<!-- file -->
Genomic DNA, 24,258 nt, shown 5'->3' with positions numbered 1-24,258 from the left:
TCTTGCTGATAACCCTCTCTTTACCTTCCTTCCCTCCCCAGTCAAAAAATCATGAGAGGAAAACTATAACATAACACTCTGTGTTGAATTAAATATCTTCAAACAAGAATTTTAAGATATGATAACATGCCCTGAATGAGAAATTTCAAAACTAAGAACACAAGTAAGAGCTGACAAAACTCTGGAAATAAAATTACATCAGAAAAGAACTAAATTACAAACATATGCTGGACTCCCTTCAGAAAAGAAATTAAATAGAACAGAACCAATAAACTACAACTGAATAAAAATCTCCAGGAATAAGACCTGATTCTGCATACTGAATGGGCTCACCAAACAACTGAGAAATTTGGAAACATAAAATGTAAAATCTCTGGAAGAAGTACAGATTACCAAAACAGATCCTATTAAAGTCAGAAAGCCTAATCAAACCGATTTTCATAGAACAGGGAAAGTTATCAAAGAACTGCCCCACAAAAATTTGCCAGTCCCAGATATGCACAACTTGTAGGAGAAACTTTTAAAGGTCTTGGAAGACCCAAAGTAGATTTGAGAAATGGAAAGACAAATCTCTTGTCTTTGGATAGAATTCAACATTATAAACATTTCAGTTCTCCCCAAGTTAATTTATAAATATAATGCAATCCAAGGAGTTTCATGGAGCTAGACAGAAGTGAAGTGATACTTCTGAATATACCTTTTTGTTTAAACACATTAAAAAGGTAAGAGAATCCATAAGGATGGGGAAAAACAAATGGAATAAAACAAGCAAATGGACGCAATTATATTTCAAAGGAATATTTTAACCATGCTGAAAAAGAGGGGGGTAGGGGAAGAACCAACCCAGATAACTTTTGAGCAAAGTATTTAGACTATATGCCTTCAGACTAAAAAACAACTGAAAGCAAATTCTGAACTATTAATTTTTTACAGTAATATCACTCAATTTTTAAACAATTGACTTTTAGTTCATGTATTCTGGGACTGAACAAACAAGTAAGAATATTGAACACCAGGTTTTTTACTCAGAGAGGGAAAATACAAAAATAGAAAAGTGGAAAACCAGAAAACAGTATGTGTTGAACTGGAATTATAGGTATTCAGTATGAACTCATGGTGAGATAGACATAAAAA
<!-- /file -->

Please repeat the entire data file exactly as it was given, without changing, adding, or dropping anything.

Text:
Genomic DNA, 24,258 nt, shown 5'->3' with positions numbered 1-24,258 from the left:
TCTTGCTGATAACCCTCTCTTTACCTTCCTTCCCTCCCCAGTCAAAAAATCATGAGAGGAAAACTATAACATAACACTCTGTGTTGAATTAAATATCTTCAAACAAGAATTTTAAGATATGATAACATGCCCTGAATGAGAAATTTCAAAACTAAGAACACAAGTAAGAGCTGACAAAACTCTGGAAATAAAATTACATCAGAAAAGAACTAAATTACAAACATATGCTGGACTCCCTTCAGAAAAGAAATTAAATAGAACAGAACCAATAAACTACAACTGAATAAAAATCTCCAGGAATAAGACCTGATTCTGCATACTGAATGGGCTCACCAAACAACTGAGAAATTTGGAAACATAAAATGTAAAATCTCTGGAAGAAGTACAGATTACCAAAACAGATCCTATTAAAGTCAGAAAGCCTAATCAAACCGATTTTCATAGAACAGGGAAAGTTATCAAAGAACTGCCCCACAAAAATTTGCCAGTCCCAGATATGCACAACTTGTAGGAGAAACTTTTAAAGGTCTTGGAAGACCCAAAGTAGATTTGAGAAATGGAAAGACAAATCTCTTGTCTTTGGATAGAATTCAACATTATAAACATTTCAGTTCTCCCCAAGTTAATTTATAAATATAATGCAATCCAAGGAGTTTCATGGAGCTAGACAGAAGTGAAGTGATACTTCTGAATATACCTTTTTGTTTAAACACATTAAAAAGGTAAGAGAATCCATAAGGATGGGGAAAAACAAATGGAATAAAACAAGCAAATGGACGCAATTATATTTCAAAGGAATATTTTAACCATGCTGAAAAAGAGGGGGGTAGGGGAAGAACCAACCCAGATAACTTTTGAGCAAAGTATTTAGACTATATGCCTTCAGACTAAAAAACAACTGAAAGCAAATTCTGAACTATTAATTTTTTACAGTAATATCACTCAATTTTTAAACAATTGACTTTTAGTTCATGTATTCTGGGACTGAACAAACAAGTAAGAATATTGAACACCAGGTTTTTTACTCAGAGAGGGAAAATACAAAAATAGAAAAGTGGAAAACCAGAAAACAGTATGTGTTGAACTGGAATTATAGGTATTCAGTATGAACTCATGGTGAGATAGACATAAAAA